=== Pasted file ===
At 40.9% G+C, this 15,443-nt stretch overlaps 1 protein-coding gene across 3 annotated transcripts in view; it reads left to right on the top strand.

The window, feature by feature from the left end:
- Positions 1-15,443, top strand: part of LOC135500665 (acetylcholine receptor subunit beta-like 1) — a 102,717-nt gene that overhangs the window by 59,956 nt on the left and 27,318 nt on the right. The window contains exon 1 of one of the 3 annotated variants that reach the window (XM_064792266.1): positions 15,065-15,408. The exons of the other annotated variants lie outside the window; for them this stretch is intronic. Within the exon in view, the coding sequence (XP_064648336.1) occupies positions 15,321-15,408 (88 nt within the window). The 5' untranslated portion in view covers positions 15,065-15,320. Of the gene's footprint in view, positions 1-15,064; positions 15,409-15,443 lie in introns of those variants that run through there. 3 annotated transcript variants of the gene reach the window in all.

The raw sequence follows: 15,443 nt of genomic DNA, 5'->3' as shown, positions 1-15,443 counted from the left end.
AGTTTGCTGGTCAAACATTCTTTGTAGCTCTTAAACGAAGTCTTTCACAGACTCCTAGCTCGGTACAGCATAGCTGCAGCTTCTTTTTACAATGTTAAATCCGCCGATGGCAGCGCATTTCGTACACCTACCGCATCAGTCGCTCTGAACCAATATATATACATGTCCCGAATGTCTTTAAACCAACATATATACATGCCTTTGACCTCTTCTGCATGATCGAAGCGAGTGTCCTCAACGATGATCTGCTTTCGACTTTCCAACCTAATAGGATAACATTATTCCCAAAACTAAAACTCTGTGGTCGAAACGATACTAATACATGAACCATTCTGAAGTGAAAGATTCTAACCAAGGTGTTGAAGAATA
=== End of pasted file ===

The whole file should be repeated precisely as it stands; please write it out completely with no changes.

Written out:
At 40.9% G+C, this 15,443-nt stretch overlaps 1 protein-coding gene across 3 annotated transcripts in view; it reads left to right on the top strand.

The window, feature by feature from the left end:
- Positions 1-15,443, top strand: part of LOC135500665 (acetylcholine receptor subunit beta-like 1) — a 102,717-nt gene that overhangs the window by 59,956 nt on the left and 27,318 nt on the right. The window contains exon 1 of one of the 3 annotated variants that reach the window (XM_064792266.1): positions 15,065-15,408. The exons of the other annotated variants lie outside the window; for them this stretch is intronic. Within the exon in view, the coding sequence (XP_064648336.1) occupies positions 15,321-15,408 (88 nt within the window). The 5' untranslated portion in view covers positions 15,065-15,320. Of the gene's footprint in view, positions 1-15,064; positions 15,409-15,443 lie in introns of those variants that run through there. 3 annotated transcript variants of the gene reach the window in all.

The raw sequence follows: 15,443 nt of genomic DNA, 5'->3' as shown, positions 1-15,443 counted from the left end.
AGTTTGCTGGTCAAACATTCTTTGTAGCTCTTAAACGAAGTCTTTCACAGACTCCTAGCTCGGTACAGCATAGCTGCAGCTTCTTTTTACAATGTTAAATCCGCCGATGGCAGCGCATTTCGTACACCTACCGCATCAGTCGCTCTGAACCAATATATATACATGTCCCGAATGTCTTTAAACCAACATATATACATGCCTTTGACCTCTTCTGCATGATCGAAGCGAGTGTCCTCAACGATGATCTGCTTTCGACTTTCCAACCTAATAGGATAACATTATTCCCAAAACTAAAACTCTGTGGTCGAAACGATACTAATACATGAACCATTCTGAAGTGAAAGATTCTAACCAAGGTGTTGAAGAATA